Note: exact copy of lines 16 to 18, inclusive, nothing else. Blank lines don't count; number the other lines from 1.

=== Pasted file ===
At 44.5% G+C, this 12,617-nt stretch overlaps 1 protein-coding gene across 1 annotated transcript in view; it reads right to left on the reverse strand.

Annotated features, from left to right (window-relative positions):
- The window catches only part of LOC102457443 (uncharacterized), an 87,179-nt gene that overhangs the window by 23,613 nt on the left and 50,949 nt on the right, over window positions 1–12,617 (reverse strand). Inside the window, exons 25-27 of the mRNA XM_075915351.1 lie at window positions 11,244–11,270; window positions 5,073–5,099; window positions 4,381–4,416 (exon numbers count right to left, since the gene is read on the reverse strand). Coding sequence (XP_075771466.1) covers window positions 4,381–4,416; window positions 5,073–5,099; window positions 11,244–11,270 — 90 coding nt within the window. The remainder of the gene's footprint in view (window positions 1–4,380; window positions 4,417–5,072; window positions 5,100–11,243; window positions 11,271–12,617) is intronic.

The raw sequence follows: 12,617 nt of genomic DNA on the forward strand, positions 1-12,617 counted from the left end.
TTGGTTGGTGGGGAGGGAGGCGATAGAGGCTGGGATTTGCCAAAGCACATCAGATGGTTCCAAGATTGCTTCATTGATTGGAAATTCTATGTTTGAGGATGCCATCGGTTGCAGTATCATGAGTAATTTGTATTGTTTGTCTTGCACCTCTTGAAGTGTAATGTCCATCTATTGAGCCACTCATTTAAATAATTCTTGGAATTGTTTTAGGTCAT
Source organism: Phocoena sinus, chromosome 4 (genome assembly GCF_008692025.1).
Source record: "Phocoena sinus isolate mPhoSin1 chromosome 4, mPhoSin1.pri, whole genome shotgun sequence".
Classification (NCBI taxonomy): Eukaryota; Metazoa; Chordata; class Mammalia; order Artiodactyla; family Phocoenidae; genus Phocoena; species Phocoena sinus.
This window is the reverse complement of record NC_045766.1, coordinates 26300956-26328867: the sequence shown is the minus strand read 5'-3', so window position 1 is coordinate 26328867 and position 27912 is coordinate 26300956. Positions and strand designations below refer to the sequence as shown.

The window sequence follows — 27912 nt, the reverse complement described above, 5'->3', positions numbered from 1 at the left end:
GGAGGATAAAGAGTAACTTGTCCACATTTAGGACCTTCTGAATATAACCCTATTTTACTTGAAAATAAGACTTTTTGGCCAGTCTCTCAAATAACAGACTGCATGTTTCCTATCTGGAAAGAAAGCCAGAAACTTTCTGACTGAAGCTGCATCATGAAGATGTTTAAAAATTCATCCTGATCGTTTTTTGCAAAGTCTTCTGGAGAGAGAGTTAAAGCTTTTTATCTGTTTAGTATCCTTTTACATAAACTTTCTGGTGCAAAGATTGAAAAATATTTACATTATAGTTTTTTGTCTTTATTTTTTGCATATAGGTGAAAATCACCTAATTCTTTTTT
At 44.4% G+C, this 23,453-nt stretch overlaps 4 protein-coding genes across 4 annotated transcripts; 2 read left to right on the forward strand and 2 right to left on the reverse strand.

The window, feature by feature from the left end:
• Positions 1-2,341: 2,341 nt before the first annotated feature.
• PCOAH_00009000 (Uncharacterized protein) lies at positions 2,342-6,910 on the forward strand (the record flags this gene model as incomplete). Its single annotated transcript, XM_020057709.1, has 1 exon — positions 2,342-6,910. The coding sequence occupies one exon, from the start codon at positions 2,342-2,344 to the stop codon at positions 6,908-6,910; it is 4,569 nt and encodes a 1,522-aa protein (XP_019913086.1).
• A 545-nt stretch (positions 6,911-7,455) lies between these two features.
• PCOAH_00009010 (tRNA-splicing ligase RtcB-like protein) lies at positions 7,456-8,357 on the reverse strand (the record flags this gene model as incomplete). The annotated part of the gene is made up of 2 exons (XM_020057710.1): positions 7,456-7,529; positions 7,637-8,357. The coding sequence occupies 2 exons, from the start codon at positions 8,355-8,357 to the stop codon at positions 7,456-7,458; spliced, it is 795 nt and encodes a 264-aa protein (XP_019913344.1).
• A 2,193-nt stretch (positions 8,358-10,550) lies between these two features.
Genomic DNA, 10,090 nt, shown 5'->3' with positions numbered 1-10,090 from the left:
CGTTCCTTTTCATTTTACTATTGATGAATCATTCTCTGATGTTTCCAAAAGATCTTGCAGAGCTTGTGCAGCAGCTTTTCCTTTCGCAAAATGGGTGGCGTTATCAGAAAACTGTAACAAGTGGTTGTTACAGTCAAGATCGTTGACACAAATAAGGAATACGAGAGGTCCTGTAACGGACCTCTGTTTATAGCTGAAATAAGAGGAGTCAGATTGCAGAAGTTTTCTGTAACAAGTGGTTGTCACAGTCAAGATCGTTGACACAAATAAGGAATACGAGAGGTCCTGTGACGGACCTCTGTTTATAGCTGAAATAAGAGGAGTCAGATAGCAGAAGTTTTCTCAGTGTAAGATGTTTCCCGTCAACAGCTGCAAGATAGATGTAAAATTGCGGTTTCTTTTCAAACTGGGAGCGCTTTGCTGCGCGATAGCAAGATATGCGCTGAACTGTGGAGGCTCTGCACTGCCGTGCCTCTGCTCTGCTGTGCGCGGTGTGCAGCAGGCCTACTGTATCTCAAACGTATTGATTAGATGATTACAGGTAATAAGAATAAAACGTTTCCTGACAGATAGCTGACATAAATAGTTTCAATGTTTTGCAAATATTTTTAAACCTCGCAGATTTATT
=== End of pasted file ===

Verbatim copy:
• A 545-nt stretch (positions 6,911-7,455) lies between these two features.
• PCOAH_00009010 (tRNA-splicing ligase RtcB-like protein) lies at positions 7,456-8,357 on the reverse strand (the record flags this gene model as incomplete). The annotated part of the gene is made up of 2 exons (XM_020057710.1): positions 7,456-7,529; positions 7,637-8,357. The coding sequence occupies 2 exons, from the start codon at positions 8,355-8,357 to the stop codon at positions 7,456-7,458; spliced, it is 795 nt and encodes a 264-aa protein (XP_019913344.1).
• A 2,193-nt stretch (positions 8,358-10,550) lies between these two features.